5 Fast Tips...for making introductions at meetings




The ability to run enjoyable and productive meetings is a skill that is not that difficult, but sadly not that common.

Regardless of whether a meeting is face-to-face, over video or even a teleconference - introductions at meetings are important.

People like to know who is who in the room (or on the call), where they fit in the big picture and what their role or involvement is in the meeting.

They also like to know that everyone else understands who they are and why they are there.

Introductions also help 'break-the-ice' and establish an initial form of communication that make it easier to transition into the topic of the meeting.

Here's 5 Fast Tips for meeting introductions (whether or not you are running the meeting):

1. Make sure that all the participants have been introduced to or know each other. If you're not sure if people do know each other they generally don't mind this being confirmed. When you do try and introduce two people who know each other quite well this often turns into a humorous/light-hearted moment - which is an ice-breaker in itself.

2. On a video-call or teleconference kick off the meeting by announcing who is in each location, their position or where they are from and why they are on the call. If you're a participant and not chairing the meeting - let the person running the meeting know if you don't know everyone on the call.

3. Introduce yourself! Don't be backwards in coming forward. You need to be proactive and establish yourself  and let others know who you are. Always introduce yourself to anyone you don't know. Identify who you are, where you're from and what your role is in the meeting. "Hi, I'm Nicole from the Finance Department. I'm the accountant allocated to this project." Short and sweet.  (Given it's unlikely you are a Nicole from the Finance Department who is an accountant - probably best if you substitute your own details - but you get the idea!!)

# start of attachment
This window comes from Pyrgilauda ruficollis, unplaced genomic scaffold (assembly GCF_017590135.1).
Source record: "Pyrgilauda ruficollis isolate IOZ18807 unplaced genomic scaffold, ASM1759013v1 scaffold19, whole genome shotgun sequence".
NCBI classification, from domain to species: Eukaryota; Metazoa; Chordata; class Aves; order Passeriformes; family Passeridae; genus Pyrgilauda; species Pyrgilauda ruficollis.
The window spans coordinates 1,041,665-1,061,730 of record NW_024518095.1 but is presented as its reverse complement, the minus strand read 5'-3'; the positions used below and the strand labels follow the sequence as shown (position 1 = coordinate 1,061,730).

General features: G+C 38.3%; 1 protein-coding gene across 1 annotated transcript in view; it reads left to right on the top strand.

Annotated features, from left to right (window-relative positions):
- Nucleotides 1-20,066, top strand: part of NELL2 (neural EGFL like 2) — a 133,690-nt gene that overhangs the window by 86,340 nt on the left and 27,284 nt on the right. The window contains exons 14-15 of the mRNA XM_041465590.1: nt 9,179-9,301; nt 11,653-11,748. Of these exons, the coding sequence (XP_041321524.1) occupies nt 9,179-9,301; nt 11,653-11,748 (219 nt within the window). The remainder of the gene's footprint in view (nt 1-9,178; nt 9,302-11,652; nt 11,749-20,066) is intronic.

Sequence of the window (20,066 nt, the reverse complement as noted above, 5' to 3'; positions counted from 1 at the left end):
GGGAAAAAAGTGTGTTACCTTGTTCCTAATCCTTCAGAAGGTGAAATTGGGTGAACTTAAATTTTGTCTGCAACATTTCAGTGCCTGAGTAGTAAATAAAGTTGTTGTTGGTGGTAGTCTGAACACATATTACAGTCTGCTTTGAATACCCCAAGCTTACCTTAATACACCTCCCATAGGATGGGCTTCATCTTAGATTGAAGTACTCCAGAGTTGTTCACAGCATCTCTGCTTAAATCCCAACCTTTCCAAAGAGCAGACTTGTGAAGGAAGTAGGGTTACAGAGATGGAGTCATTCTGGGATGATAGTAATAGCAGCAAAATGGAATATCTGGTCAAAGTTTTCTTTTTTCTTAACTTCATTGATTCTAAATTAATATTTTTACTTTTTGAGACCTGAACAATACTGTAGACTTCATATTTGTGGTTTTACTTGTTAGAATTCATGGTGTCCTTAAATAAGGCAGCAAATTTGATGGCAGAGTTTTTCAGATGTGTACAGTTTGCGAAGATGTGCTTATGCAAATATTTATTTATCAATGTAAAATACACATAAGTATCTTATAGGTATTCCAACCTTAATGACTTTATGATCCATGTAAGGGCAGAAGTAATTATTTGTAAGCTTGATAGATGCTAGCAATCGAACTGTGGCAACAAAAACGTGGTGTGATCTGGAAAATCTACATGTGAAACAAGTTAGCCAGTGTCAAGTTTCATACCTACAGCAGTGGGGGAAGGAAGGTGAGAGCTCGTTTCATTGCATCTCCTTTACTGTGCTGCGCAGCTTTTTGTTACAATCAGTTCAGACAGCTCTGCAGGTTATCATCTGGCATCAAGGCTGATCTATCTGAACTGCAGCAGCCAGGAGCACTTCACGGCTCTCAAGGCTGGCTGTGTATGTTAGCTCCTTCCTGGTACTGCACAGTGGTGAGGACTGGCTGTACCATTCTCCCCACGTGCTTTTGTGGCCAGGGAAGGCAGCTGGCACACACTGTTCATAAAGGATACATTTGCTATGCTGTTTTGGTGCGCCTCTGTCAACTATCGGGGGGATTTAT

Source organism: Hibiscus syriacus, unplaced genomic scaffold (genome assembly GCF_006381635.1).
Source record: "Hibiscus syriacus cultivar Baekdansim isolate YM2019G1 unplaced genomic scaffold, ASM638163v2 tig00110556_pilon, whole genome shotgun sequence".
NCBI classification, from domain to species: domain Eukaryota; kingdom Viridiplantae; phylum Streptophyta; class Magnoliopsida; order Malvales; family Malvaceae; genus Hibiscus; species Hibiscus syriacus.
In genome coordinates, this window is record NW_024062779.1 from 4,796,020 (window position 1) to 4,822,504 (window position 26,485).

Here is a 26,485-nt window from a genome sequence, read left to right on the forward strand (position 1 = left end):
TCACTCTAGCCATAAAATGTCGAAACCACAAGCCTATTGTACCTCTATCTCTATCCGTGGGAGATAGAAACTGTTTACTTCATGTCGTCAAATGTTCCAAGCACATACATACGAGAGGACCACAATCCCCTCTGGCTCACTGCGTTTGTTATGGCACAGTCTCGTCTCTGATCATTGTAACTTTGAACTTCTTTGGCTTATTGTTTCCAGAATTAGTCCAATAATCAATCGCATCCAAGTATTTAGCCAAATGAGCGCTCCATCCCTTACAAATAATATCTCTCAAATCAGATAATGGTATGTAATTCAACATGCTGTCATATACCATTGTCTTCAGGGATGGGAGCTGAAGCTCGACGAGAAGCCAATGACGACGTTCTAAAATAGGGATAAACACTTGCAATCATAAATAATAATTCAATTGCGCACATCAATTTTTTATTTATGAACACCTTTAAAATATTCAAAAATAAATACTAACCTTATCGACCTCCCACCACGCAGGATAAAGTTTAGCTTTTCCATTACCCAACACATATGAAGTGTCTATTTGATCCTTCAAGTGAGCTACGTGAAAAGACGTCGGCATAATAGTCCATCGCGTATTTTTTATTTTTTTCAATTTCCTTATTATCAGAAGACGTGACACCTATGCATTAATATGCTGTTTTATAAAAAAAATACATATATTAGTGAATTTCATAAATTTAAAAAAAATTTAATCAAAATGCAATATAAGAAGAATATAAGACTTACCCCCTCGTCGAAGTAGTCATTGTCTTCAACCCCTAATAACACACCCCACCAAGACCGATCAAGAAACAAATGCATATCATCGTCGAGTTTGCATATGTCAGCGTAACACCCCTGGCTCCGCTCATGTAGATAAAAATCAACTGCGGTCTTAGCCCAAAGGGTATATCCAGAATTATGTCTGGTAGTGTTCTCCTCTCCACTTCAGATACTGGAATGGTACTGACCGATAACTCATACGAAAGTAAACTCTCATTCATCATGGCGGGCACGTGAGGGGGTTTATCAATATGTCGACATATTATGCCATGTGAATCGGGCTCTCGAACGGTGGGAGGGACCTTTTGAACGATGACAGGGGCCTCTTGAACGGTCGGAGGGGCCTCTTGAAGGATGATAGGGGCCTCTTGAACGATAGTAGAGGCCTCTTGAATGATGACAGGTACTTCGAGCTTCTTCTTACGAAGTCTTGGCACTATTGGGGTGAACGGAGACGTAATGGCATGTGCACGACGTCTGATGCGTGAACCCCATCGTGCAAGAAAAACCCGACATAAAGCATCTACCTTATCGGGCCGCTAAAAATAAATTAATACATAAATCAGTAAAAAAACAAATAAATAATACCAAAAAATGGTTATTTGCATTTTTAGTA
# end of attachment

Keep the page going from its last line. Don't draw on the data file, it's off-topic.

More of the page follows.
4. Shake hands if it's a face-to-face meeting. It's polite, professional and establishes rapport. Offer your hand first - it removes any uncertainty about whether the other person should offer their hand.

5. Identify relevant information when you introduce people to each other. For example, a brief explanation of their expertise, accomplishments or their role in the company. If you know anything the people have in common or joint contacts it's good to include those details as well.

Once the introductions are done - you can get down to business!

Have you got any other tips for making introductions? Let's chat...

- Karen


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